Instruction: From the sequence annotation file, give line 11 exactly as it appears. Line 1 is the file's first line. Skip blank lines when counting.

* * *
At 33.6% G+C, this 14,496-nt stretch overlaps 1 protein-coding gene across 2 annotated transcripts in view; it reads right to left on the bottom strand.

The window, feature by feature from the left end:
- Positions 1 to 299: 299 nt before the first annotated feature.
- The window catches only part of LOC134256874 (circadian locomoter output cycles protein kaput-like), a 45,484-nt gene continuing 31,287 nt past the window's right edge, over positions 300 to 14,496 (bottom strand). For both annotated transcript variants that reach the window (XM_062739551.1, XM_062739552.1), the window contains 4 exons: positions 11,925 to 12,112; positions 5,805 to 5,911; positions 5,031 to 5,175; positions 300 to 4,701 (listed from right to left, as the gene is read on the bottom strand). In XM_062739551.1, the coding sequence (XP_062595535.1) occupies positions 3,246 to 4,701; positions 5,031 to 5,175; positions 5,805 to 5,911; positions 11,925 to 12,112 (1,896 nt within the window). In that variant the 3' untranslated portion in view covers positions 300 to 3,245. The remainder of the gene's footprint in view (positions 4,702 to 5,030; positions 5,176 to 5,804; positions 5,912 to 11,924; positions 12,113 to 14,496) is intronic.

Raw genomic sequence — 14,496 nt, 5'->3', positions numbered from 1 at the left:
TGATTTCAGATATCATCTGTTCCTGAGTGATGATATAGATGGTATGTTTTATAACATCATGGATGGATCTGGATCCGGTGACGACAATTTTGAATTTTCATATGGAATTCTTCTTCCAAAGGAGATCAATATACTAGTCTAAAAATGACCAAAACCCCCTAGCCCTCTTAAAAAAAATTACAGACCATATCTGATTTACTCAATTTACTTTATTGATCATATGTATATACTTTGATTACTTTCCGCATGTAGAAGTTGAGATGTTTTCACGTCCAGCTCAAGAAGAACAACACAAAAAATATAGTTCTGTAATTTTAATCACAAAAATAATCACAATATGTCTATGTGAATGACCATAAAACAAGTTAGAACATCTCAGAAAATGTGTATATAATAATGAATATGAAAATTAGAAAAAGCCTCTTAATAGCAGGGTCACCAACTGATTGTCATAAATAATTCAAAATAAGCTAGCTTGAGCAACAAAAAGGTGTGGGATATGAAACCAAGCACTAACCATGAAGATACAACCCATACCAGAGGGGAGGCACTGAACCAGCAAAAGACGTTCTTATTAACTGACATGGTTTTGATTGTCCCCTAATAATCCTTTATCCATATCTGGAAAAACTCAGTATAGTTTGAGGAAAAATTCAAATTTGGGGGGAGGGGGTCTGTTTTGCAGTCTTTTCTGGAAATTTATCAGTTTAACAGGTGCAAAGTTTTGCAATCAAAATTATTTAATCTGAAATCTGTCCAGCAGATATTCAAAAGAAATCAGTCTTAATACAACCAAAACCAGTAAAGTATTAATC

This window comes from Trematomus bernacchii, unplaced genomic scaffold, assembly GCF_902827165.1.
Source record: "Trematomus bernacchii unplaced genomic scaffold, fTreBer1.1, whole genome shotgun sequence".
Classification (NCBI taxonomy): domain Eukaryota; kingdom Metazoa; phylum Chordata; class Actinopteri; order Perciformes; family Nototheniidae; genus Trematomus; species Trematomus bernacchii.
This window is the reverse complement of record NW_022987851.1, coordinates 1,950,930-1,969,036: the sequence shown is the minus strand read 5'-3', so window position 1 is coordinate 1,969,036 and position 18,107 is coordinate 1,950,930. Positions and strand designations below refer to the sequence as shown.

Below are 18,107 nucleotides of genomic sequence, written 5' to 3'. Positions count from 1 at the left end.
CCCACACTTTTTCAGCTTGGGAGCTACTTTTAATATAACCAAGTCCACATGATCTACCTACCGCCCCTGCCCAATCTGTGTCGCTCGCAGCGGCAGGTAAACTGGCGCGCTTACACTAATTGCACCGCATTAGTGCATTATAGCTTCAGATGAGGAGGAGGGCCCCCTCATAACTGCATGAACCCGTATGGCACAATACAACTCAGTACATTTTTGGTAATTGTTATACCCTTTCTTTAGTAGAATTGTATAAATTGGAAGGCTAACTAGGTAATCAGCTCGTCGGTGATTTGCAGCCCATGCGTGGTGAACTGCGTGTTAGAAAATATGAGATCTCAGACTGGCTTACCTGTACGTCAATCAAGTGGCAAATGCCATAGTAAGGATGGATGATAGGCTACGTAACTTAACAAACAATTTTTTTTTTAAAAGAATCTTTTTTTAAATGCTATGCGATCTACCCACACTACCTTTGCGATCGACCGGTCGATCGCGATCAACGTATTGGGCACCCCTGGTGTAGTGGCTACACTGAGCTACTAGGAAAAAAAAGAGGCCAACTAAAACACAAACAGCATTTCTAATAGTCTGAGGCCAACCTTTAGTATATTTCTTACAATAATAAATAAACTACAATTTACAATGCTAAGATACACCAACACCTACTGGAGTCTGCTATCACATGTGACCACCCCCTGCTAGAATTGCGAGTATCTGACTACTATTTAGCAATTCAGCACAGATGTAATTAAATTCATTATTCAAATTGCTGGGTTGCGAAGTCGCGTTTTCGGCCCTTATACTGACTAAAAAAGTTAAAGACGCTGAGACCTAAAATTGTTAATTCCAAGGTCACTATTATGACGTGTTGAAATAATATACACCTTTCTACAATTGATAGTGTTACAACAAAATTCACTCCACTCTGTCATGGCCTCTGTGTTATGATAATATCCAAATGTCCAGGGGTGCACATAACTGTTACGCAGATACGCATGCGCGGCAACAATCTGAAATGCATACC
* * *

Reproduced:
Below are 18,107 nucleotides of genomic sequence, written 5' to 3'. Positions count from 1 at the left end.